One way YOU can start finding fossils is to google “best places to find fossils in (your state or country).” You will see lots of information about the best places to go, and you might even find a few fossil-hunting clubs and organizations that lead trips to those places. Going with a fossil club will help you learn quickly how to spot fossils, as you go on the hunt with other Fossil Fans. If you can’t travel, that’s OK too – there might be some fine fossil-hunting spots right in your own backyard! A great place to find fossils might be what’s called a “road cut,” where construction has cut through a hill or mountain. If you look at the sides of the road cut and see many layers of different rock, you might be on the road to a fossil find! Another great place can be on steep riverbanks with many layers in the sides. Just be sure to hunt with an adult science friend so they can help keep you safe, and make sure you are on public land, not in someone’s private backyard.
The first rule of fossil hunting is: it’s all about WHERE you look. The second is: it’s all about WHAT you look for. You might be thinking of big T-Rex skulls or Velociraptor claws when you think of fossils, but there are a lot more fossils out there than that. They’re just very small, and you have to learn how to look for small clues, not big ones. Many Paleontologists recommend taking along a special book called a field guide to help you identify what you see. The vast majority of fossils come from animals called invertebrates, animals like today’s mollusks, snails, and insects. There are also many types of fossilized plants to keep an eye out for. When you are out fossil hunting, you will be looking at every rock you see, just like a detective looks for clues. Look for rocks with shell or leaf shapes in them. Those shapes are usually fossils! If your adult science friend has a special tool called a rock hammer, you can even try to split rocks open to see what’s inside. Look for round rocks called nodules, which often form around a fossil.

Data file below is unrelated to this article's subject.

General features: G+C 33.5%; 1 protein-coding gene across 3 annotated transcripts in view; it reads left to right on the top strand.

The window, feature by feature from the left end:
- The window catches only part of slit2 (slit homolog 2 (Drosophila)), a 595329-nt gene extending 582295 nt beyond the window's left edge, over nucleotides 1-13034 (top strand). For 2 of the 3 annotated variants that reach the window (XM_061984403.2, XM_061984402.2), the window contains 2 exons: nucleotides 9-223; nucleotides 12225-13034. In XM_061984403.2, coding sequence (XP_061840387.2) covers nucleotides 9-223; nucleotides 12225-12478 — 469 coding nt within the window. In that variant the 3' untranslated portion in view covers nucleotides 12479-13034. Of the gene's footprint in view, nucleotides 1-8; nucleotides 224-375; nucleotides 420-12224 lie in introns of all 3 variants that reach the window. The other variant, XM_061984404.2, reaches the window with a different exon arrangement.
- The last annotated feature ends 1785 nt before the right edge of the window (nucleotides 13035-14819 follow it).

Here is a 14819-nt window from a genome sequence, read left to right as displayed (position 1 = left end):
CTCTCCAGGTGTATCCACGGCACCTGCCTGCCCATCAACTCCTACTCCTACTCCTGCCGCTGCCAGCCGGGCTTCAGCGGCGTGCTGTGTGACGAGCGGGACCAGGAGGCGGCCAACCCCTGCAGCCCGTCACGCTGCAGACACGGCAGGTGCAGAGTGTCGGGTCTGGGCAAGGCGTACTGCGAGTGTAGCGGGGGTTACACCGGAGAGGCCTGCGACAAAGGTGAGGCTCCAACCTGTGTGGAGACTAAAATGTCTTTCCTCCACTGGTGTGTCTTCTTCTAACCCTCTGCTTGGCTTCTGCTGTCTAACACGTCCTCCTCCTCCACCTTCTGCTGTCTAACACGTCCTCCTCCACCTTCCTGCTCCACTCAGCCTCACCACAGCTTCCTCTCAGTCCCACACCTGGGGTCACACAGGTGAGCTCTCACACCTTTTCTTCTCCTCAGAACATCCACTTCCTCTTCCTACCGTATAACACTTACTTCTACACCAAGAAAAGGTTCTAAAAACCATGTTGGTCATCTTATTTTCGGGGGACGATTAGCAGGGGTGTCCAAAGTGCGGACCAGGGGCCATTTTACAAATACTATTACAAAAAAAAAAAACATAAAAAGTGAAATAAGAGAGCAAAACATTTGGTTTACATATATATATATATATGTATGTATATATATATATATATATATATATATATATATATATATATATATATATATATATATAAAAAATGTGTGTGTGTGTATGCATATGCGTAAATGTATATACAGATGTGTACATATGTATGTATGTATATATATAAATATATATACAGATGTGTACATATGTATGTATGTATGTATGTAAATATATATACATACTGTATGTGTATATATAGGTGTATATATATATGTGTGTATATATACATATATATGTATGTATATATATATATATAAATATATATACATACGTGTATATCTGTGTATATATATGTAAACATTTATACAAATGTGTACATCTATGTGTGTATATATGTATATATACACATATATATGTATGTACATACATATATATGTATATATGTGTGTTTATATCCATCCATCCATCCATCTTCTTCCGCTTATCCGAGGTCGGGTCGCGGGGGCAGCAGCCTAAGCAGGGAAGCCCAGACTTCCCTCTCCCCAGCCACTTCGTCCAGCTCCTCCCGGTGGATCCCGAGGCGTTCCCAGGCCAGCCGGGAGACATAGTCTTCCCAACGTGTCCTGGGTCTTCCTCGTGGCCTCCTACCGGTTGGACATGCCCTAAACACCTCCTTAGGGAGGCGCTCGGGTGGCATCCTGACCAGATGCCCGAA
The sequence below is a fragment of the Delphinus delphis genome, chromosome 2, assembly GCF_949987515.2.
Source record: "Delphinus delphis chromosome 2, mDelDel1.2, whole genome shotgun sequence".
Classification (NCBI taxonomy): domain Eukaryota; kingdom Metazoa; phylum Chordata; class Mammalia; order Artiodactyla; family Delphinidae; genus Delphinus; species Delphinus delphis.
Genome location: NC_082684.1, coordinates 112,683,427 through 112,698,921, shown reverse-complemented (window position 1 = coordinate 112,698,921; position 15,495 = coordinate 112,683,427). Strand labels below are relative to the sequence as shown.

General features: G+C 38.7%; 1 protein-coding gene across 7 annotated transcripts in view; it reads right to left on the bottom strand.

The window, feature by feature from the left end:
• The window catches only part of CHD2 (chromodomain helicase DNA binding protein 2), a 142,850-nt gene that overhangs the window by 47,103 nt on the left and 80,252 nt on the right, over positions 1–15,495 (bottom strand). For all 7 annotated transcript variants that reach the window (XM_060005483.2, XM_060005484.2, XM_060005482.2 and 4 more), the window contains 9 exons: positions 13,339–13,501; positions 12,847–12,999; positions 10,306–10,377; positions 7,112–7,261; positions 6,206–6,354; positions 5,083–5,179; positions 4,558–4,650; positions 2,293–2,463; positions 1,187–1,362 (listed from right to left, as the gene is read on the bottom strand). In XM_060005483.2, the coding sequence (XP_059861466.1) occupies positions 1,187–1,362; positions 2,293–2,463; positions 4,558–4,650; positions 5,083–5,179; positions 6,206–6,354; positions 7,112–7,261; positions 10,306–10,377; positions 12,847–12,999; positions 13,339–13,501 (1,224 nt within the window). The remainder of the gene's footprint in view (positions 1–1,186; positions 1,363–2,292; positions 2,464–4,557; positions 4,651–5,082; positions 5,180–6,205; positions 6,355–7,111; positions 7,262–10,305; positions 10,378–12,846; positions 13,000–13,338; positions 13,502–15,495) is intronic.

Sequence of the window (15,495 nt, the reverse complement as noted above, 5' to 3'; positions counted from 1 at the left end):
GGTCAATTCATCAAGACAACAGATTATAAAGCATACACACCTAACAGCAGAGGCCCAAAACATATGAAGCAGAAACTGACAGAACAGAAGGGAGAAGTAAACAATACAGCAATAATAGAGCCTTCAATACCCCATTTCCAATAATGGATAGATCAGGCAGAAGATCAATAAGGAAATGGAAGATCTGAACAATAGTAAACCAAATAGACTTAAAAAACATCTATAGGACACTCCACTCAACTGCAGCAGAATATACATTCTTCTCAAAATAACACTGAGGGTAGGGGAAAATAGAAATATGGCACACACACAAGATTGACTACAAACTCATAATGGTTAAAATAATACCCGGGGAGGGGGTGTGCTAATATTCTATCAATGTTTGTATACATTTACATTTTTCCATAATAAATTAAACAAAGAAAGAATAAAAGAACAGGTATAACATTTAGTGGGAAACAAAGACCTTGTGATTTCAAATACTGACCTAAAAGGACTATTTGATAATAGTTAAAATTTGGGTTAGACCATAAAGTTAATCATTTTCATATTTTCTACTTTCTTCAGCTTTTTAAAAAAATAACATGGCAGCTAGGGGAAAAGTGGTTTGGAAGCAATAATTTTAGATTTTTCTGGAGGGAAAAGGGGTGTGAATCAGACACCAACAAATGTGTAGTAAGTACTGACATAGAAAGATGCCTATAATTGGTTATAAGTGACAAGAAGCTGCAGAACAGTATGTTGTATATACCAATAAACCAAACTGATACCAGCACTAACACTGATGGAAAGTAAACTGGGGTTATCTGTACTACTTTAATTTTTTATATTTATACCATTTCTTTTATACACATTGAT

Because we know our young scientists are such big Fossil Fans, we’ve included lots of resources below to help you get started. There are lists of the best places to hunt, a link to a real fossil hunting club, and many videos of experts fossil hunting to show you more. Happy hunting, science friends!
SOURCES AND FURTHER INFORMATION:
Best public sites to find fossils: https://www.rockseeker.com/fossil-dig-sites/
More about the best places to look and what to look for (very helpful website!): https://www.rockseeker.com/category/fossils/
The North Carolina Fossil Club: https://ncfossilclub.org/
A Paleontologist talking about how he finds fossils: https://www.youtube.com/watch?v=TG_p3CPFJmY
An awesome explanation of the different types of fossils you can find: https://www.youtube.com/watch?v=UdP4_7f0vmo
How to tell a fossilized bone from a rock: https://www.youtube.com/watch?v=erUBB8h-qsY
An excellent explanation of how and where YOU can find fossils (with a good recommendation for books and guides that can help you): https://www.youtube.com/watch?v=plf3wZI8GOQ
Splitting open nodules on Jurassic Beach: https://www.youtube.com/watch?v=3x6ua5RkERw